Byebye, Airstream dream. See ya, Easy Living. Diamond mining was a bust. Zero. Zilch. After falling for the dream of diamonds for the picking, we spent about two hours trying to mine, sift, dig, or shuffle up a diamond. Any size, any color. Our conclusion? Diamond mining is hard! We were hot, unfocused, and kind of sniping at each other for our crappy technique. As miners, we suck!
So, here’s the deal at Crater of Diamonds SP in Murfreesboro, Arkansas. You pay $8/person to get into the 40 acre diamond area. Whatever you find, you keep. Need tools? Rent ’em! There are live demos on how to find diamonds, and an on-demand video to watch. After watching the demo, we decided that we would go for the double-screen water dip method. We brought with us a small bucket and a garden scoop (you don’t want to know why we had this with us in the Fireball), and also rented a miner’s shovel.
Here’s how it goes….
1. Our two screens fit on top of each other. The top one has a larger mesh, so the finer grit, stones (diamonds) fall into the bottom box. Of course, you have to carefully examine the top box to make sure you’re not discarding The Big One (providing you didn’t just stumble across it while walking to your chosen dig site). Swish the boxes around in the sluice tank (or the waist-high troughs in the other areas) until you have only rocks in the top box. Examine them for the obvious enormous diamond. Discard.
2. Using a Rock/Bounce/Turn technique, wash the lower screen of gravel in the sluice tank to wash away the excess clay, grit, dirt. This technique (supposedly) also sends the heavier diamonds and minerals to the bottom of the screen, so when you flip it over to empty the screen, the good stuff is on top for you to simply scoop up.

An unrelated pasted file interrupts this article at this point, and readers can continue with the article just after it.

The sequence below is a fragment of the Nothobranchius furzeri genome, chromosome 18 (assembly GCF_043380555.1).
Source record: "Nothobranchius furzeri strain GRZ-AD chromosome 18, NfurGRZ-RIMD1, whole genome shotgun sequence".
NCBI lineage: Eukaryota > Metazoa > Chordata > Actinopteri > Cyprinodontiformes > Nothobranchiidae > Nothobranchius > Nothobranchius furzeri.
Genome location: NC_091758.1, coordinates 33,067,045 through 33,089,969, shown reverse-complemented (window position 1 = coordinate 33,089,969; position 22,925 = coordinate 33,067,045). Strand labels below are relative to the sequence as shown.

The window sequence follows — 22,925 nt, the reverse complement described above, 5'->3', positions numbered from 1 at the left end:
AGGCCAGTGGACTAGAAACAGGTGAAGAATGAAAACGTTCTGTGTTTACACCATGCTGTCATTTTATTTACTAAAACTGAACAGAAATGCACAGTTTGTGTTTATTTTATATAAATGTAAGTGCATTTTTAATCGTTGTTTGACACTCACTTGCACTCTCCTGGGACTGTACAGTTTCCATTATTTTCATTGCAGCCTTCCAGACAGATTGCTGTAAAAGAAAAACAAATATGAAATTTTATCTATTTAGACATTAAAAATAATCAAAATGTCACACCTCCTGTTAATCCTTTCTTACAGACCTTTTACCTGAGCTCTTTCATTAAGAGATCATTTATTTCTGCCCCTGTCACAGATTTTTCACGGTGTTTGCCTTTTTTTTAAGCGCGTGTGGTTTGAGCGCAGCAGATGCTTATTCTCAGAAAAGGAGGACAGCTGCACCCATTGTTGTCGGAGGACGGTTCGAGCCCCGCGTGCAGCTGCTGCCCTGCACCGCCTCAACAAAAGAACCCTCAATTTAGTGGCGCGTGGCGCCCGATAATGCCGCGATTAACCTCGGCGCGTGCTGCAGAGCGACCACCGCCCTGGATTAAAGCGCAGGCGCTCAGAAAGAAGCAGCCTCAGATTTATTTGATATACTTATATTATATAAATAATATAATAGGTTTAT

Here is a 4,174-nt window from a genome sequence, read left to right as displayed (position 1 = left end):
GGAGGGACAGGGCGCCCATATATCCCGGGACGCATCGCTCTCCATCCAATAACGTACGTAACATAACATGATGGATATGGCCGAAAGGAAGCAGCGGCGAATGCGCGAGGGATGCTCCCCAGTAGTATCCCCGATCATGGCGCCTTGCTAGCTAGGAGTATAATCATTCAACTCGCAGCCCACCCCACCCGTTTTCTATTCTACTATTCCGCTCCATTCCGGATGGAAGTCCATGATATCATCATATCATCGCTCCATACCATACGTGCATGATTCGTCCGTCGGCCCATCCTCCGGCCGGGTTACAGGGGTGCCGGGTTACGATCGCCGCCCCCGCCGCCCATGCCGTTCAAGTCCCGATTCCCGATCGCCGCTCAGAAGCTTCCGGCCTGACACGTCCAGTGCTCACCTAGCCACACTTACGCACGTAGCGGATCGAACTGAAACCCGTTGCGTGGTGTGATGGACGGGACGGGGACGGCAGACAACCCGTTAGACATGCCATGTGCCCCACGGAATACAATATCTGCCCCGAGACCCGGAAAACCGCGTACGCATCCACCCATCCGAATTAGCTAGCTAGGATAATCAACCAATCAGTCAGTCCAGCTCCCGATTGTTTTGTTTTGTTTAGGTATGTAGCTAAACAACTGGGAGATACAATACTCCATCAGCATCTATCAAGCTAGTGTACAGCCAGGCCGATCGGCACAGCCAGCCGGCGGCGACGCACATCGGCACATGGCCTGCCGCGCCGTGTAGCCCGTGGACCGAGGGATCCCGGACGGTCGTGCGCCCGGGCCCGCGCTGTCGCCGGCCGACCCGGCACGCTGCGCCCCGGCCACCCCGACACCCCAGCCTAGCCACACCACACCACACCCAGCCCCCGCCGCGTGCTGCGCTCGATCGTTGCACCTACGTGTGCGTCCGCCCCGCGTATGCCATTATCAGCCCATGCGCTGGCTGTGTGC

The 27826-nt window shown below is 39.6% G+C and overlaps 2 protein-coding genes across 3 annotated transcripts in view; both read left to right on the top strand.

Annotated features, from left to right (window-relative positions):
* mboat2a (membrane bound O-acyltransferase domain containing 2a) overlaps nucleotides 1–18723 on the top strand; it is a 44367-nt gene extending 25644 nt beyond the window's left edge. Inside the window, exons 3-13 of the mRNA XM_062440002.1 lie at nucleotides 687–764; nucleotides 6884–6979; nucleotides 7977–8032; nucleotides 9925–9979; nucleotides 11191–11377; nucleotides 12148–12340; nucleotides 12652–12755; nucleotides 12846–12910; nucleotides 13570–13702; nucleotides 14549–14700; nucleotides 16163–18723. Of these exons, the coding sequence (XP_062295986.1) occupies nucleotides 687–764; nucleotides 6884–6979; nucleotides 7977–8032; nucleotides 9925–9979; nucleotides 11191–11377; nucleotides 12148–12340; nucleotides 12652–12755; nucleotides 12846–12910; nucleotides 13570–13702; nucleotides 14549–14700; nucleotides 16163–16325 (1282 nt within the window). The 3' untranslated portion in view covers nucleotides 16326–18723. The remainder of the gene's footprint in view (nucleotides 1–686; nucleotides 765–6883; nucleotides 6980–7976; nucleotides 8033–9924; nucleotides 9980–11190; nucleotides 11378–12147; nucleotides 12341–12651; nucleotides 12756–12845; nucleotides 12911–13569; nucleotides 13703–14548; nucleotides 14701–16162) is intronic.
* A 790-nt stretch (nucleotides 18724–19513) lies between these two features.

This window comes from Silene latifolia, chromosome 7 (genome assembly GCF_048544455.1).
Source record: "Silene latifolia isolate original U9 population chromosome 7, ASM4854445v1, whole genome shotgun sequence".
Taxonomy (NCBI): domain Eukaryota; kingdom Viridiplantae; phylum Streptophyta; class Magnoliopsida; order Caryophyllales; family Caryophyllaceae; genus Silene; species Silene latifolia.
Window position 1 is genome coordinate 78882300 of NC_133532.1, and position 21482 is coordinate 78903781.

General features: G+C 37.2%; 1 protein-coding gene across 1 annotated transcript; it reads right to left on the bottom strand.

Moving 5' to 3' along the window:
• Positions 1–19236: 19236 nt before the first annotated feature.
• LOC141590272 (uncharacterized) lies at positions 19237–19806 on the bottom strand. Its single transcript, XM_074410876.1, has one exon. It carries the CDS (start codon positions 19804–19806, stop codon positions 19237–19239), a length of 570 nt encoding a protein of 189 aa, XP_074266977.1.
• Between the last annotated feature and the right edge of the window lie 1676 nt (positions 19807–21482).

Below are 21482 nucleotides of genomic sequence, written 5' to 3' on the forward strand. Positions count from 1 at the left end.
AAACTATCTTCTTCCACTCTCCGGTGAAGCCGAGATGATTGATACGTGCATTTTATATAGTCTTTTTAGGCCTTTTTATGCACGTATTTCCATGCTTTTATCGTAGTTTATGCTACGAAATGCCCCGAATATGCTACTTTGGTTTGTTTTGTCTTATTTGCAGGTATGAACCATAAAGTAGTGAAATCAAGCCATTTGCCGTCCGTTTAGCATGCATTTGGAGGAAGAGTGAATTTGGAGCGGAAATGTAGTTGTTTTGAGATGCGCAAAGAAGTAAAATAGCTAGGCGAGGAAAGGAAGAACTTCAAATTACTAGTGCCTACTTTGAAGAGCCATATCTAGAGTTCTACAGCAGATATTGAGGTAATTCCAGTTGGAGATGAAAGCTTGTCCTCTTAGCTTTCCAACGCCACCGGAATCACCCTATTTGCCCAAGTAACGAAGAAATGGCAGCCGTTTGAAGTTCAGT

3. We never got any good stuff. Just gravel. Scraping the gravel into the screens or buckets was difficult with the tools we had. The ground was packed hard. The folly of the undertaking quickly became apparent, although the guy who found a 6 carat diamond just laying on the ground two weeks ago was working nearby. Here, in John’s distinctive left hand is a visualization of what we hoped to find. We opted for shade, diet Cokes, and wandering about to see how others were approaching the task.
John’s best find was in the Visitor’s Center store (each to his own).Oh well. It was fun, but I have to say that we really just flaked out on the deal. As we rode our bikes home to the campground (what a terrific place to camp!), we could hear distant thunder, and we caught a few raindrops. Got Jezzy bundled into her Thundershirt, grabbed quick showers, and sat out the next six hours of pretty intense storms.
Tuesday, we cycled into Murfreesboro (pop 1764), and wandered around. It’s pretty s-l-o-w here. There are a few ‘antique’ stores, a cemetery, hardware store, and Barry’s Hawg Town Cafe (unremarkable food by any standard, except for the interesting sticker vending machine)
We loved having a chance to slow down a bit and enjoy the perfect spring camping weather. After drying out in the Southwest for three months, the warm humid day and 80 degree temps were welcome. The crazy green colors of spring are everywhere here, a real feast for the eye. Two (of three) nights were perfectly still, so we enjoyed campfires until we were in danger of nodding off and falling into them.
Score? Diamond mining – 0. Camping – 10. Life in general – 8 (at least).